Soloviev wrote in a largely alien environment: the last third of the nineteenth century was a time when cultural and intellectual life was mostly dominated by the radical intelligentsia. His work resonates particularly with that of his great contemporaries, Leo Tolstoy and Fyodor Dostoyevsky; arguably, he presented in philosophical terms many of the ideas they expressed through literature. Soloviev's philosophy, poetry, and other writings became enormously influential for the writers and poets of Russia's Silver Age—the cultural explosion of the early twentieth century that formed a part of European modernism. Such writers and philosophers as Alexander Blok, Andrei Bely, and Sergei Bulgakov drew heavily on his ideas: for example, Soloviev's poem "Panmongolism" was a fundamental inspiration for Blok's "The Scythians" (1918). Soloviev concluded his life with the equally influential "Three Conversations on War, Progress, and the End of History," which was appended by a "Brief Tale of the Antichrist" (1899–1900). This apocalyptic work once again foretold the growing power of the East, while prophesying such developments as a "more or less democratic" United States of Europe in the twenty-first century. Soloviev died in 1900, from illness and general neglect of his physical well-being.
Courten, Manon de. History, Sophia, and the Russian Nation: A Reassessment of Vladimir Soloviev's Views on History and His Social Commitment. Bern and New York, 2004.
Kornblatt, Judith Deutsch, and Richard F. Gustafson, eds. Russian Religious Thought. Madison, Wis., 1996.
Lopatin, L. M. "Filosofskoe mirovozzrenie V. S. Solovieva." In his Filosofskie kharakteristiki i rechi. Moscow, 1911. Reprint, Moscow, 1995.
Mochulsky, Konstantin. Vladimir Soloviev: Zhizn' i uchenie. 2nd ed. Paris, 1951.
Strémoukhoff, D. Vladimir Soloviev and His Messianic Work. Belmont, Mass., 1980. Translation of Soloviev et son oeuvre messianique (1935).
Trubetskoy, E. N. Mirosozertsanie V. S. Solovieva. 2 vols. Moscow, 1913.
Valliere, Paul. Modern Russian Theology: Bukharev, Soloviev, Bulgakov; Orthodox Theology in a New Key. Grand Rapids, Mich., 2000.
Soloviev, Vladimir Sergeyevich
SOLOVIEV, VLADIMIR SERGEYEVICH
(1853–1900), philosopher, theologian, journalist, poet, literary critic.
At the end of the nineteenth century, Vladimir Soloviev sought to counter the secular trend in Russian thought by articulating a world view grounded in Christianity. As a young man, Soloviev seemed destined to become the foremost academic philosopher of the Slavophile school, and his early works, such as The Crisis of Western Philosophy: Against the Positivists (1874), reflected Slavophile themes, but in time he gravitated from Slavophilism to Westernism, much like his father, the renowned historian Sergei Mikhailovich Soloviev. When Alexander II was assassinated in 1881, Soloviev called upon the new tsar to set an example of Christian forgiveness by sparing the lives of the terrorists. The ensuing scandal led to his exile from Russia's government-controlled universities, a lifelong career as an independent writer, and eventually an association with the liberal journal Vestnik Evropy (European Messenger). Soloviev led an unconventional life as a kind of secular monk dedicated to intense intellectual work; the result was a remarkable output of philosophy, theology, poetry, literary criticism, and social commentary.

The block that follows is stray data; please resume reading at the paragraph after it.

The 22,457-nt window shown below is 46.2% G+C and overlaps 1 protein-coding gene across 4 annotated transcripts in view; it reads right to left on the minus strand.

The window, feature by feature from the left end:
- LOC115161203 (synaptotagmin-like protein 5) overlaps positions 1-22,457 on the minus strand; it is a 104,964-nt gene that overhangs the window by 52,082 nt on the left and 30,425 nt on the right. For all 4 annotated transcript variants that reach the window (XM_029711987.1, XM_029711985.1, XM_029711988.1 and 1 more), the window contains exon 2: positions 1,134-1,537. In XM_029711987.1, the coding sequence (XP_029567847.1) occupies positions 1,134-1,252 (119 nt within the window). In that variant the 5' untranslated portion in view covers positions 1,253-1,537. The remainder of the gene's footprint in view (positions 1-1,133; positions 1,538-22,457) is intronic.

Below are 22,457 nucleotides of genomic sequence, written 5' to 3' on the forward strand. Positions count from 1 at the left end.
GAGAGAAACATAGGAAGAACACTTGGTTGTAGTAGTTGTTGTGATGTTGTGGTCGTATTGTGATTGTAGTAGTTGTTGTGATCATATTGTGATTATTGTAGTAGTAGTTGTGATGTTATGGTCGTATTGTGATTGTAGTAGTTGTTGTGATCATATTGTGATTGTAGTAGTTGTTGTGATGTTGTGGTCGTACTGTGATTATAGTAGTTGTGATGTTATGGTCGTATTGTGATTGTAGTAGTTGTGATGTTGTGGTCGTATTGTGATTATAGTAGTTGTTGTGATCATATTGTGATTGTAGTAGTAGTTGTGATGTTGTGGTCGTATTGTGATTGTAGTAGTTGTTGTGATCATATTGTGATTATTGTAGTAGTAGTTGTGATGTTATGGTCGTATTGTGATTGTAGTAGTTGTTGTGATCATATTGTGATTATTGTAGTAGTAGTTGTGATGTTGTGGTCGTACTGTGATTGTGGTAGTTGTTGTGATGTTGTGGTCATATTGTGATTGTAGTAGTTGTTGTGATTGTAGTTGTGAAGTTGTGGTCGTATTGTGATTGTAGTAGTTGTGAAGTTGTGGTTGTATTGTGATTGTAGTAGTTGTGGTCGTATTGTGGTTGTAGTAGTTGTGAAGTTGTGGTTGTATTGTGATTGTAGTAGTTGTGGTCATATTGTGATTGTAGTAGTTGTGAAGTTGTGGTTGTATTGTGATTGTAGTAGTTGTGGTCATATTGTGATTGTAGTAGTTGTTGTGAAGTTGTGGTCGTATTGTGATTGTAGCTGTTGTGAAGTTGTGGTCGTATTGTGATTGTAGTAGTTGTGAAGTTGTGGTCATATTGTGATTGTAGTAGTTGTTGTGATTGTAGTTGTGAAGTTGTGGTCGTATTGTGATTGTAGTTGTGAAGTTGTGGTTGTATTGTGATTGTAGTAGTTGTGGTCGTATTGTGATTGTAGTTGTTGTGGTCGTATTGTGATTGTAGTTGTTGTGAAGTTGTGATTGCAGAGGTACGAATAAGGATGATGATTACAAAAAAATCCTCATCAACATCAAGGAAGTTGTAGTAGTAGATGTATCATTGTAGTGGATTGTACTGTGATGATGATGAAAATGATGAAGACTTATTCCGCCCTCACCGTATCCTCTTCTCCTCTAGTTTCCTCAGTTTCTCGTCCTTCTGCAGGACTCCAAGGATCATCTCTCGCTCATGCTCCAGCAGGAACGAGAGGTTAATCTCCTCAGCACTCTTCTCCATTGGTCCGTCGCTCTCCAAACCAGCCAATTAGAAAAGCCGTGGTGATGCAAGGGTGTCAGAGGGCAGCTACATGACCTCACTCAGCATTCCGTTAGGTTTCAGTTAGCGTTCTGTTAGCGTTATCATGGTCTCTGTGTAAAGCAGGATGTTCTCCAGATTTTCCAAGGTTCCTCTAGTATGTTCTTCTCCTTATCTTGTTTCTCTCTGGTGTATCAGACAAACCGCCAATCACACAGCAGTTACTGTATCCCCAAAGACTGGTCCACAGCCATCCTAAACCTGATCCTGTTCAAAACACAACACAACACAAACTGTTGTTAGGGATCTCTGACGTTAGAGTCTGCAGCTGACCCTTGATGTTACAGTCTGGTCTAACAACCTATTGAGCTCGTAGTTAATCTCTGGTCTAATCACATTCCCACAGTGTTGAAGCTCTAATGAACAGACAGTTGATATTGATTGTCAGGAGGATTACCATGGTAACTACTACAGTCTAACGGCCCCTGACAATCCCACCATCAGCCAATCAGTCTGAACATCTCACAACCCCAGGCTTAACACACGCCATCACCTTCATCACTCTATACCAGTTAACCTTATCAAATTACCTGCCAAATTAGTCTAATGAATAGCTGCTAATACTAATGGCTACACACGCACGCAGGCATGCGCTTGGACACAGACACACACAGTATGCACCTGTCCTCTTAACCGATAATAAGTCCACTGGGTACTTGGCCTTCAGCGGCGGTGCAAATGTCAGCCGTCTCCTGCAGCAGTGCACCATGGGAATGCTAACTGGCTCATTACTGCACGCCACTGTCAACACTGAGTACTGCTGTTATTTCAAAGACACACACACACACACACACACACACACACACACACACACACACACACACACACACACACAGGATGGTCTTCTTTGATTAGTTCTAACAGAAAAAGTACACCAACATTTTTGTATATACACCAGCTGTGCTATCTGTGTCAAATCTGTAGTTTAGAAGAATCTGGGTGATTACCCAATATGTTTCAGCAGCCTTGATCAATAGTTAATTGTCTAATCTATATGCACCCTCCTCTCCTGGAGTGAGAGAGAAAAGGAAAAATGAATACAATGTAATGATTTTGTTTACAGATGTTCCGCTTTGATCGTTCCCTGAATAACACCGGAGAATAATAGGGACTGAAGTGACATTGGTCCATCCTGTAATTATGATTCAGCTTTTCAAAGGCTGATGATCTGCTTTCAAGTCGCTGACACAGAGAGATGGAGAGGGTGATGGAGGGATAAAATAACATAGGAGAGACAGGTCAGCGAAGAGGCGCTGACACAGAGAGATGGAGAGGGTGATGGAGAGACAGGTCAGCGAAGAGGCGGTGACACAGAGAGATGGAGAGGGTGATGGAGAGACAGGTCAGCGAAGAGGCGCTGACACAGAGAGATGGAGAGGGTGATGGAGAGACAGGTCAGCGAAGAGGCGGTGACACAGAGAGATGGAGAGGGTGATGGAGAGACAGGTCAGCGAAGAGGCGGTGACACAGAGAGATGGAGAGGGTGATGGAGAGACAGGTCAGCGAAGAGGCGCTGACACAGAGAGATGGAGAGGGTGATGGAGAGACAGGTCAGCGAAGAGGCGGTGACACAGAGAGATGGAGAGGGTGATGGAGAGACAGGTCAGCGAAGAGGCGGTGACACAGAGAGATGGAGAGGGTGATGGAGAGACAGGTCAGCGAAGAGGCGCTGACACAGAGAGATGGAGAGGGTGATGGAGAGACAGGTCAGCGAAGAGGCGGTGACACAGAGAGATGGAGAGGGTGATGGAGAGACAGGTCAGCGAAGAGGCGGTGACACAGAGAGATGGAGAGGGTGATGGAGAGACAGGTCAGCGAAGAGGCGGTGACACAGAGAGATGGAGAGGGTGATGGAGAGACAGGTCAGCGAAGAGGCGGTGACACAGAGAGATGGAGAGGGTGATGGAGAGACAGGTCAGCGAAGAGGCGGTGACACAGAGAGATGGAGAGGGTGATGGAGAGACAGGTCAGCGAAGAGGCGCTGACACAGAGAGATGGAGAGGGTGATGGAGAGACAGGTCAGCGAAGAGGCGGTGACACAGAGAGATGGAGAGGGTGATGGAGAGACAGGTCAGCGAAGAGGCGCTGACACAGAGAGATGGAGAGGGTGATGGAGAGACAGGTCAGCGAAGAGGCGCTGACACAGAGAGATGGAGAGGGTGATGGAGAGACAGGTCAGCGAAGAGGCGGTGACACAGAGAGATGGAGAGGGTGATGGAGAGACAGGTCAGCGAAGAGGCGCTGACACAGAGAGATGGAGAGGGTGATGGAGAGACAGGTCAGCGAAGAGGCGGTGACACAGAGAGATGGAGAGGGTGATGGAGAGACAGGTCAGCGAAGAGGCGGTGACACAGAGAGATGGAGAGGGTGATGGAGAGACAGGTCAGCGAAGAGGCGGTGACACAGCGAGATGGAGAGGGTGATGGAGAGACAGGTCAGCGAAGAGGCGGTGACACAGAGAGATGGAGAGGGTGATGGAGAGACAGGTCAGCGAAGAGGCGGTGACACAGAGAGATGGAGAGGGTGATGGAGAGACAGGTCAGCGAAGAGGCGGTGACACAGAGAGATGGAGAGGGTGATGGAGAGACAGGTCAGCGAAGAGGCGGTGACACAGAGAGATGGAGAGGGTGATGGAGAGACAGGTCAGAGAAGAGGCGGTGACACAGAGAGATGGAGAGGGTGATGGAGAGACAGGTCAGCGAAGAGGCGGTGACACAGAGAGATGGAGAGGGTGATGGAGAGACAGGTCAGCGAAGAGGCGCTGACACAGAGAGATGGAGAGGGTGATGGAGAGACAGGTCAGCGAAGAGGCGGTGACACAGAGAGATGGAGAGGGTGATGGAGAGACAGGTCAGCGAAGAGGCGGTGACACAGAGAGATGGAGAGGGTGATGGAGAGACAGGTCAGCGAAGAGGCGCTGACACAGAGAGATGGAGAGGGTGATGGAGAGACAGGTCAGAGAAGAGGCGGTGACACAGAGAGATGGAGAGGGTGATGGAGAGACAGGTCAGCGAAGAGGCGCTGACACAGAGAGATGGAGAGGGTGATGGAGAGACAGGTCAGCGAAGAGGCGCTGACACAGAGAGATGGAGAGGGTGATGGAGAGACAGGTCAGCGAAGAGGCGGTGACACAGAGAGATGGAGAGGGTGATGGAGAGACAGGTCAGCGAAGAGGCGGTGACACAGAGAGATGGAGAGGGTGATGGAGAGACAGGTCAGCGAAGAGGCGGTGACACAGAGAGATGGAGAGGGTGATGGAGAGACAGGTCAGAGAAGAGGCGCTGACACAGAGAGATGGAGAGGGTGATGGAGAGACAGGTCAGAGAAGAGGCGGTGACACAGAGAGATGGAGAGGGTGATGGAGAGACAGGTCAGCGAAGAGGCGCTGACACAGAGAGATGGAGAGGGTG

Soloviev's philosophical approach was a synthesis of Western philosophy (particularly German idealist thought) and the Orthodox faith in which he had been raised. His philosophical system emphasized the integration of science, philosophy, and religion. At the center of his philosophical outlook was the concept of the unity of all—the idea that the world was an Absolute in the process of becoming. On this basis, he developed a unique Christian metaphysics in his Lectures on God-Manhood (1877–1881). He argued that reality had been fractured by the Fall, and that history, the center of which was the Incarnation of Christ (the "Godman"), was a process leading to renewal of the unity of all. In this work, he also introduced the elusive concept of Sophia, which at various times he referred to as the "world soul," the ideal of a perfect humanity, and the "eternal feminine" principle in the Divine.
Soloviev's fascination with Sophia was reflected in personal mystical experience. His reputation as a mystic derived from his poetry, most famously the poem "Three Meetings," in which he described three encounters with Sophia, first as a young boy, then during his studies in the British Museum, and finally in the Egyptian desert.
Meanwhile Soloviev was developing a liberal theology similar to the Social Gospel movement in the West. He criticized conservative intellectuals for compromising the moral claims of the Gospels, and advocated unification of the Roman Catholic and Russian Orthodox churches. Soloviev's enthusiastic ecumenism provoked a nationalist backlash, which in turn led to his Christian critique of nationalism (The National Question in Russia, 2 vols., 1888, 1891). Soloviev went on to produce a wide-ranging ethical treatise, The Justification of the Good (1897), in which he provided an overall theory as well as practical discussion of such issues as nationalism, capitalism, and war. He also contributed to the development of a liberal philosophy of law in Russia.